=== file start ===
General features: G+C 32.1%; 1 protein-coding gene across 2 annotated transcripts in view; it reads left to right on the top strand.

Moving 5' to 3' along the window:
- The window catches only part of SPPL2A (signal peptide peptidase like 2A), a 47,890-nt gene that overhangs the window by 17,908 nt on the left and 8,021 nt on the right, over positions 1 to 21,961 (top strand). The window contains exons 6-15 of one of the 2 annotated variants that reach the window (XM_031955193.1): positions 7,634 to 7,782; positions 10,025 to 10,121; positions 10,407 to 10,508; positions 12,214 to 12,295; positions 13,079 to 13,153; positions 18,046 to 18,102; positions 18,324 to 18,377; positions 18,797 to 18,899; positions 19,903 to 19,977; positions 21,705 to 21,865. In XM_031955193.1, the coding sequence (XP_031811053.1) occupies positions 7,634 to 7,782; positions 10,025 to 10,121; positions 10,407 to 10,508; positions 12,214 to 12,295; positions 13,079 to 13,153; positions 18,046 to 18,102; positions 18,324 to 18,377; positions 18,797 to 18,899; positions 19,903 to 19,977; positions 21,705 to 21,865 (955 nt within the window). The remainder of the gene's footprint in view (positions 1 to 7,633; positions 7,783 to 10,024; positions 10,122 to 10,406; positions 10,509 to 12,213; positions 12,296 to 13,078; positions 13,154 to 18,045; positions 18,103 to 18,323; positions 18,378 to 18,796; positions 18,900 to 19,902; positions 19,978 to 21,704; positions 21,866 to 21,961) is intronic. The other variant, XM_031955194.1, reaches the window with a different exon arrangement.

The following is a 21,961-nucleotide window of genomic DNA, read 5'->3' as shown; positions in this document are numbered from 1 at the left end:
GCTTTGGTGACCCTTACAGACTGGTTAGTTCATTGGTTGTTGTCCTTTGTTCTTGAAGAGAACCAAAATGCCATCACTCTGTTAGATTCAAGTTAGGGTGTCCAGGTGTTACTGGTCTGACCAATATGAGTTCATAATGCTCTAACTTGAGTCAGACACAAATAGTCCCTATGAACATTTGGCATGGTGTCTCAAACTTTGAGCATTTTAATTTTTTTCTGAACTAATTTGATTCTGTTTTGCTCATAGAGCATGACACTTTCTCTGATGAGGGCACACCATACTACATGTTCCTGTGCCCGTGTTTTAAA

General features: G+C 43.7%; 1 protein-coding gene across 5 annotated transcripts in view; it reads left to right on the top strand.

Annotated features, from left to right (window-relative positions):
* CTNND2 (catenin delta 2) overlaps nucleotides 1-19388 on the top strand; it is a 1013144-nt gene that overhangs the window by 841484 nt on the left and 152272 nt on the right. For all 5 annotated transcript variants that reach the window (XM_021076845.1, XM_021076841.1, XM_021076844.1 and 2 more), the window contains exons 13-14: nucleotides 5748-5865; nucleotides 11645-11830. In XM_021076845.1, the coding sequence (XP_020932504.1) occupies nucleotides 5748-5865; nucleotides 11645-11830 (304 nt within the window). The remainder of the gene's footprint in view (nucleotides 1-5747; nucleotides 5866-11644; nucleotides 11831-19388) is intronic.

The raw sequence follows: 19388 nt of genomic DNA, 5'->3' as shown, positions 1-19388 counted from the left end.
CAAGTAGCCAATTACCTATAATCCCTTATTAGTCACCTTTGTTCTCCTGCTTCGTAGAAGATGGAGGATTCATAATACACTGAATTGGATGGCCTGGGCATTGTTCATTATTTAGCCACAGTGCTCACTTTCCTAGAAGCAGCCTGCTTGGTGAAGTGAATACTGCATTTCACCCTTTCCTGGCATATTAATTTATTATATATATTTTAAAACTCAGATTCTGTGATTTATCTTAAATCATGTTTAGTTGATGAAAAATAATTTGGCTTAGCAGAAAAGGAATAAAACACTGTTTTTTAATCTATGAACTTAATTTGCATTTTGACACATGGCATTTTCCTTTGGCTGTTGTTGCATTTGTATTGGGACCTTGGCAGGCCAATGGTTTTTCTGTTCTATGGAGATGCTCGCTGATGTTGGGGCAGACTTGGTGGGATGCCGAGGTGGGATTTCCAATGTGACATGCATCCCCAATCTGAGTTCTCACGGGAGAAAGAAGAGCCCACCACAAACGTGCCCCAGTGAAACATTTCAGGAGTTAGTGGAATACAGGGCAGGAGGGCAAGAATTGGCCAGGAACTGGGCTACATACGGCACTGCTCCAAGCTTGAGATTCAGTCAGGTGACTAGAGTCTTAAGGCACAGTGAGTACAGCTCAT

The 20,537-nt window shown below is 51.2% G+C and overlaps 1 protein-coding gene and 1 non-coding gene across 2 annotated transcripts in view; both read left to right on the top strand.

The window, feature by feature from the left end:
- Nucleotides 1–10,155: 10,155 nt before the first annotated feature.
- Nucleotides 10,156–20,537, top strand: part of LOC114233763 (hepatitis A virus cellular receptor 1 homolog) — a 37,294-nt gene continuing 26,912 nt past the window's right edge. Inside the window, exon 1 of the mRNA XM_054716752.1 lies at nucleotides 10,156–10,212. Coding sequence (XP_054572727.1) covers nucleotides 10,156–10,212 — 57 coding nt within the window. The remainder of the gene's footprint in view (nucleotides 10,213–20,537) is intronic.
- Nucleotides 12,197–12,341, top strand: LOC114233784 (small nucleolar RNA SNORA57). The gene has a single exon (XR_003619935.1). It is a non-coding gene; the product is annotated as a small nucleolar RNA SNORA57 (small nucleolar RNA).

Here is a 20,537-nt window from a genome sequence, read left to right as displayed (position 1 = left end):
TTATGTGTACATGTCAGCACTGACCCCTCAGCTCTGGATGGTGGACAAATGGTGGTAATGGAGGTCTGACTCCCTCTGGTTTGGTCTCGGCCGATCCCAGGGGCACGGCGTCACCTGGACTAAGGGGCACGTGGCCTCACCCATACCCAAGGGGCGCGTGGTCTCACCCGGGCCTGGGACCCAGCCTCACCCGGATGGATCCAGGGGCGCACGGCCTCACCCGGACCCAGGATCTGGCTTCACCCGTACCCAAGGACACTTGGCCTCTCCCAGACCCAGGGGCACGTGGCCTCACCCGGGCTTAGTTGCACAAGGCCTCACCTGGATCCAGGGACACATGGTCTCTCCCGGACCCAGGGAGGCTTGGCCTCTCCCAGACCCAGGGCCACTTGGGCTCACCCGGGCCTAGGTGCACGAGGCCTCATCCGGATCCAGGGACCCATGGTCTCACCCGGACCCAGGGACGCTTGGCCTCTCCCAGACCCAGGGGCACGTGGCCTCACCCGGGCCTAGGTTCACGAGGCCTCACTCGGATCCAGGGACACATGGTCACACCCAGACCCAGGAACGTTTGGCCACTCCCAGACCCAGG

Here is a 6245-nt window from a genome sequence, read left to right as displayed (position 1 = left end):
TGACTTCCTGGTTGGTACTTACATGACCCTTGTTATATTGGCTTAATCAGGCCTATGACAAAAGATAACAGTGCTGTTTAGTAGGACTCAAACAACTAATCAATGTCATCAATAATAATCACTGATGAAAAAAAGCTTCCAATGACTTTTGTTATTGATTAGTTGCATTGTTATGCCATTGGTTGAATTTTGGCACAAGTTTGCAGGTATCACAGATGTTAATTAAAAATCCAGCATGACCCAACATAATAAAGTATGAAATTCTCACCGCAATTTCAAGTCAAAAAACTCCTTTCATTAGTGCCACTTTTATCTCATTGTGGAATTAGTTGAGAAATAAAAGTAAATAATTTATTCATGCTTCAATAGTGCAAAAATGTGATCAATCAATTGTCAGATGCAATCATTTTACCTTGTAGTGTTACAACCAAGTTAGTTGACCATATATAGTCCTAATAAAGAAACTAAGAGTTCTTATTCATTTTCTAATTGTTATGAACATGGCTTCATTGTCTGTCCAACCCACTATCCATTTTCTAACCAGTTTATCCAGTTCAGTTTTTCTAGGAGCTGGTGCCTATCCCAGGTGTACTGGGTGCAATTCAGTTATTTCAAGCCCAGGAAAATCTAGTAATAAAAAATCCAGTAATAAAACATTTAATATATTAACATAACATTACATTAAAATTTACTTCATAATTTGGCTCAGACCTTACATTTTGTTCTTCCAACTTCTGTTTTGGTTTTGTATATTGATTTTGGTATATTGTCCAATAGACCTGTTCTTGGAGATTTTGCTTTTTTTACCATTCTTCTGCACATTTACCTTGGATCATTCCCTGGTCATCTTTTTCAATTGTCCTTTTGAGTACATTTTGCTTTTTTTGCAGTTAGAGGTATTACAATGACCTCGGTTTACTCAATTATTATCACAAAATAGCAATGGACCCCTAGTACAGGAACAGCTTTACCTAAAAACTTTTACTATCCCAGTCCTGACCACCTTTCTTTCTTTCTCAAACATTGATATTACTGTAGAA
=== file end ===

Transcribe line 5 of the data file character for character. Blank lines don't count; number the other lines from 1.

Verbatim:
GCTTTGGTGACCCTTACAGACTGGTTAGTTCATTGGTTGTTGTCCTTTGTTCTTGAAGAGAACCAAAATGCCATCACTCTGTTAGATTCAAGTTAGGGTGTCCAGGTGTTACTGGTCTGACCAATATGAGTTCATAATGCTCTAACTTGAGTCAGACACAAATAGTCCCTATGAACATTTGGCATGGTGTCTCAAACTTTGAGCATTTTAATTTTTTTCTGAACTAATTTGATTCTGTTTTGCTCATAGAGCATGACACTTTCTCTGATGAGGGCACACCATACTACATGTTCCTGTGCCCGTGTTTTAAA